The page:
Keeping the muzzle pointed in a safe direction since 2008
As long as it's at least 75 degrees, it shouldn't bother you much at all.You should already have good rain gear for the bike. Aside from the bike-mounted safety gear, it should have been one of your first purchases.- Trousers with suspenders at the top and stirrups at the bottom, and a rubber-padded "seat" to prevent sliding around.- Water-resistant non-slip ankle- and toe-protecting work boots (Red Wing!!!).- A (matching) rain jacket with either Gore-Tex panels or shielded vents (a flap over the vent to prevent rain from coming in but to allow fresh air in), and hood that will fit UNDER your helmet (put it on and pull the helmet OVER it).- Either a full-face "street" or modular helmet, or a 3/4 with a full-face visor (like the HJC IS-33 - I really love mine).- A set of waterproof leather riding gloves, preferably with Gore-Tex vents (not cheap, but worth every penny).Unless someone mounted crap on it, motorcycle tires tend to be more "sticky" than car tires, and their rounded shape tends to push water out of the way better than car tires. Bikes rarely "hydroplane": even the Python wide-tread tires do a good job of pushing water out of the way.One other thing: even though you can equip yourself for a safe ride in the rain, it's MUCH MORE EXHAUSTING than riding in good weather. Stop more often and, as the saying goes, "take advantage of the natural cover" (e.g. overpasses) to get out of the rain when you rest.Take your time, ride safe, and the only effect of the rain will be just a bit of wetness at the seams and a slightly later arrival.Good luck!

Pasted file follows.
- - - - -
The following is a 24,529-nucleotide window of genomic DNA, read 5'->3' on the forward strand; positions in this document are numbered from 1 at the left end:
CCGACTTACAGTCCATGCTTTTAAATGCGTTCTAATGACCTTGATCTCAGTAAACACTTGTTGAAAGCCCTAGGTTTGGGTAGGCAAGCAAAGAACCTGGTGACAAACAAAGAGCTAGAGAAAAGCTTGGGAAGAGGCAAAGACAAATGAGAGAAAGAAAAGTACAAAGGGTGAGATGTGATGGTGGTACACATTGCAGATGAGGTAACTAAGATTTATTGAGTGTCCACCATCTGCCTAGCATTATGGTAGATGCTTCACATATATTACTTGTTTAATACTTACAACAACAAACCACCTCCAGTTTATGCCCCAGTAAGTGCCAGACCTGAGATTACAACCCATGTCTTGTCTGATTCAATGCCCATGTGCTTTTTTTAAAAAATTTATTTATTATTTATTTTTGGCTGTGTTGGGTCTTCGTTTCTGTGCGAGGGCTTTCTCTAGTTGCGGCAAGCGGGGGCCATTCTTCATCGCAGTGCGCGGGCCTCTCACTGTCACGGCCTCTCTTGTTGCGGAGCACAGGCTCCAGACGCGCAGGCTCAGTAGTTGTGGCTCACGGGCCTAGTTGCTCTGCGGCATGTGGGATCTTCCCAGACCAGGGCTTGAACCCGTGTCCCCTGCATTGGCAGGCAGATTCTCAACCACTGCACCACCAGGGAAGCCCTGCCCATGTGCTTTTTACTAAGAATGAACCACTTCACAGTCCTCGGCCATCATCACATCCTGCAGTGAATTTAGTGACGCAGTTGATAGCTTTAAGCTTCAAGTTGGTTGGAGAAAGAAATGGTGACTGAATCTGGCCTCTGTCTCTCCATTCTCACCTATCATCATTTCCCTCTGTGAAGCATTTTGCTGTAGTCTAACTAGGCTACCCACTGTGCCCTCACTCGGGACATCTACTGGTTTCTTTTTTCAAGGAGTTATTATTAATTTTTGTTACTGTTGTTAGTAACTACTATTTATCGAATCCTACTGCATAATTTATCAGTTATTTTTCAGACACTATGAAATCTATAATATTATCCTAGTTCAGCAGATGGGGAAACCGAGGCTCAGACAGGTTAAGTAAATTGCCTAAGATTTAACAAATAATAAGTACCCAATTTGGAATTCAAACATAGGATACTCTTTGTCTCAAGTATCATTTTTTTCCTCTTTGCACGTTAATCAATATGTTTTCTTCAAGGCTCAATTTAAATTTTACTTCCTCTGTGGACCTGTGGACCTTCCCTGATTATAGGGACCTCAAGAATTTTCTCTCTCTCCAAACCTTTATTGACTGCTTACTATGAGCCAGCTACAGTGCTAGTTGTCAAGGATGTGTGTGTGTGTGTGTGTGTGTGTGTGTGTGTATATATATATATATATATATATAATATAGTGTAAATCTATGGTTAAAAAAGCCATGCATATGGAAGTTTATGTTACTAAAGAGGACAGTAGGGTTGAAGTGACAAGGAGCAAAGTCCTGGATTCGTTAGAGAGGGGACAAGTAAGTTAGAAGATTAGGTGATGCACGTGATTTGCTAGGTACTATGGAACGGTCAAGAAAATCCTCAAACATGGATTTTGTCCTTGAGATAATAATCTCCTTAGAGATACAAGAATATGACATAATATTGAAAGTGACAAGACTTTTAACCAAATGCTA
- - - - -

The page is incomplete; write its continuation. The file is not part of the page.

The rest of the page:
Burt gave some good advice. If you do not have rain gear I recommend Frog Togs. Don't forget to hydrate. You will in the water but with a rain suit on you will be warmer and perspire more. An extra set of water tight gloves can also be a great help.Or you can wuss out and trailer down...Be safe and have a good time.TT
If you're using a full face helmet, and have a spare face shield for it, half a dozen 1/16"- 5/64" holes in the center at the bottom, about 1/4" above the rubber seal when it's snapped shut, will let enough air in around your nose to help prevent fogging while not letting water in. If it gets too cold, a 3/16" strip of tape - you do have small tight rolls of electrical and duct tape in your kit, right? - seals the holes (a #50 drill is .070, just about halfway between 1/16 and 5/64). And, if you have a face shield in yellow, it adds a lot of very helpful contrast on gray days.
You'll be fine, it's only water and maybe the number of other drivers will be reduced? Keep it a gear high and roll on and off easy, it'll be great!
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